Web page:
between different parts of your application so that these problems
are easier to solve.

Okay, so I’ve talked about object orientation and some of the
problems with distributed or remote objects and that somehow
service orientation solves these problems but what is it? What do
we mean by service orientation? Well, service orientation is an
approach to building distributed applications by creating
independent services that cooperate through loosely coupled
interfaces to deliver the desired application functionality. A
service is a logical unit of code that operates in a well defined
area of the application with clear responsibilities through a well
known interface. In fact, we have four tenets that guide us in
building service oriented systems:

  • Services have explicit boundaries
  • Services are autonomous
  • Services share schema and contract and not class
  • Service compatibility is governed by policy

There has been a lot already written about these so I only want
to cover them quickly.

Explicit boundaries: it is important for services to define
their areas of responsibility and to expose their functionality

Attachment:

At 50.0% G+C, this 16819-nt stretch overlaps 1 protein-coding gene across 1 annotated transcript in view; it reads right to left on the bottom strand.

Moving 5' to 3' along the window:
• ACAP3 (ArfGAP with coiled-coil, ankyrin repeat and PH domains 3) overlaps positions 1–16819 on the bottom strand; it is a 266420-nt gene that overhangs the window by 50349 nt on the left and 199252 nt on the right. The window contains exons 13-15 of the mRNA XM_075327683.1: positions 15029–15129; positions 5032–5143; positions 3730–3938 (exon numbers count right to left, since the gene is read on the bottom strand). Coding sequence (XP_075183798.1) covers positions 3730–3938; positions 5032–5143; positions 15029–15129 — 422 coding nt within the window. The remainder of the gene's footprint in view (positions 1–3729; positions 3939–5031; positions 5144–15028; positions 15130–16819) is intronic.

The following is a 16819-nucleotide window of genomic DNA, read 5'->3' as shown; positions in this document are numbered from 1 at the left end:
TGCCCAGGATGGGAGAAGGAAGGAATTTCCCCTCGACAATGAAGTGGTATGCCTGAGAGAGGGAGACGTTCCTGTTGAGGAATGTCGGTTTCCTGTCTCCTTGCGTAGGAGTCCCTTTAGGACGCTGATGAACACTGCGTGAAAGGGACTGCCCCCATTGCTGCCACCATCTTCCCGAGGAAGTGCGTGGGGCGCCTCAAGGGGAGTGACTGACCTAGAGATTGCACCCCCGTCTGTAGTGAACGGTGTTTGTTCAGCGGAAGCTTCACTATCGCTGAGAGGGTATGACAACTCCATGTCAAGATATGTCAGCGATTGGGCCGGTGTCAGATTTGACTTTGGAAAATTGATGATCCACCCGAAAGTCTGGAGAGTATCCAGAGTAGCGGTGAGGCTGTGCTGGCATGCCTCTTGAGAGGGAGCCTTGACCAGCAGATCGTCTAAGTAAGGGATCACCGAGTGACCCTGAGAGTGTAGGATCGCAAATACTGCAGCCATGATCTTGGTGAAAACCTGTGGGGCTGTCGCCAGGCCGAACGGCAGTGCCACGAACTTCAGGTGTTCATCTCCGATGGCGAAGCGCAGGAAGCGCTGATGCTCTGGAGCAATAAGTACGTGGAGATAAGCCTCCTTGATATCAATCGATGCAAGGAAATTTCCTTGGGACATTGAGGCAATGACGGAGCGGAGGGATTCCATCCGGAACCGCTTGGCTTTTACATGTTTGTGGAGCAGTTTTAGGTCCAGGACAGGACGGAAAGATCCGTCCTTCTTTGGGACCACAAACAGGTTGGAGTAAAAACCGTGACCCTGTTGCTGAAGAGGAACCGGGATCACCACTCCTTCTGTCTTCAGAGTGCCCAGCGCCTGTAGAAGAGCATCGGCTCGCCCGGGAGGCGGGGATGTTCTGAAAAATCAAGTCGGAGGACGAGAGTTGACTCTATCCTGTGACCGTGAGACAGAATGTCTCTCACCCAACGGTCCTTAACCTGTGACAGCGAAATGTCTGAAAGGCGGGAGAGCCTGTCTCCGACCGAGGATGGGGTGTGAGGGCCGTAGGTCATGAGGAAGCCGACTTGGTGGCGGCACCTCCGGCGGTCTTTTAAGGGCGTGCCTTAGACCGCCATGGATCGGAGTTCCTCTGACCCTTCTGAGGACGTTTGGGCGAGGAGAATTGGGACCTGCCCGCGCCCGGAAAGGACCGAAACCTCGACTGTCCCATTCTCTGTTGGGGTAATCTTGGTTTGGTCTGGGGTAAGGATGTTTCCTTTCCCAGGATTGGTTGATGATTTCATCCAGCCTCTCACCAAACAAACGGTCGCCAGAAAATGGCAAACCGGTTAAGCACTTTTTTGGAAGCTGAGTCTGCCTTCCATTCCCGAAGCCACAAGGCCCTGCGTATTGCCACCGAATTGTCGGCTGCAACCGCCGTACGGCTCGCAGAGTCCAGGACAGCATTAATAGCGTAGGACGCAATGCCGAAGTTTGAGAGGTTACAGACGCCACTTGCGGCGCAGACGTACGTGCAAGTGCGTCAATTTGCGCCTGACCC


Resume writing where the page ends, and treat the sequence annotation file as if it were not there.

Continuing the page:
only through explicit interfaces. Because crossing service
boundaries impacts the performance and scalability of our systems,
we want to be explicit about when we make those calls and don’t
want them masked by technology that hides the difference between
local and remote code.

Services need to be autonomous so that, in a changing world, we
can extend and enhance both the functionality of a service and of
its consumers in an independent way and deploy those services as we
see fit. Autonomy also means we need to plan for and accommodate
failures when consuming other services. This is something that is
usually discouraged by object remoting technology.

Sharing schema and contract not class means exposing the “shape”
of the data we deal with rather than the implementation detail of
our service. Typically when we use DCOM or COM+, we install type
libraries and proxies on the client that expose details of the
class id’s used on the server. With .NET Remoting, we usually have
to make the types we expose on the server available on the client
for the CLR to make the remote calls. Service orientation breaks
this coupling and allows clients to be implemented independently
from the service.

Finally, we want to allow the way we communicate with services
to be governed by deployed policy. This means that I can expose my
service end-points using a variety of technologies and allow the
client to select the one it prefers and to understand the
requirements for that end-point, for example determining what to
use for security and reliability. This is an area that is pretty
weak in most of today’s protocol stacks but is being improved and
will become increasingly important.

It’s taken a fair amount of time for me to arrive at the point
of this post. Sorry about that. What I’ve written so far is really
background information. The key take away is that service
orientation is an approach to building systems and provides a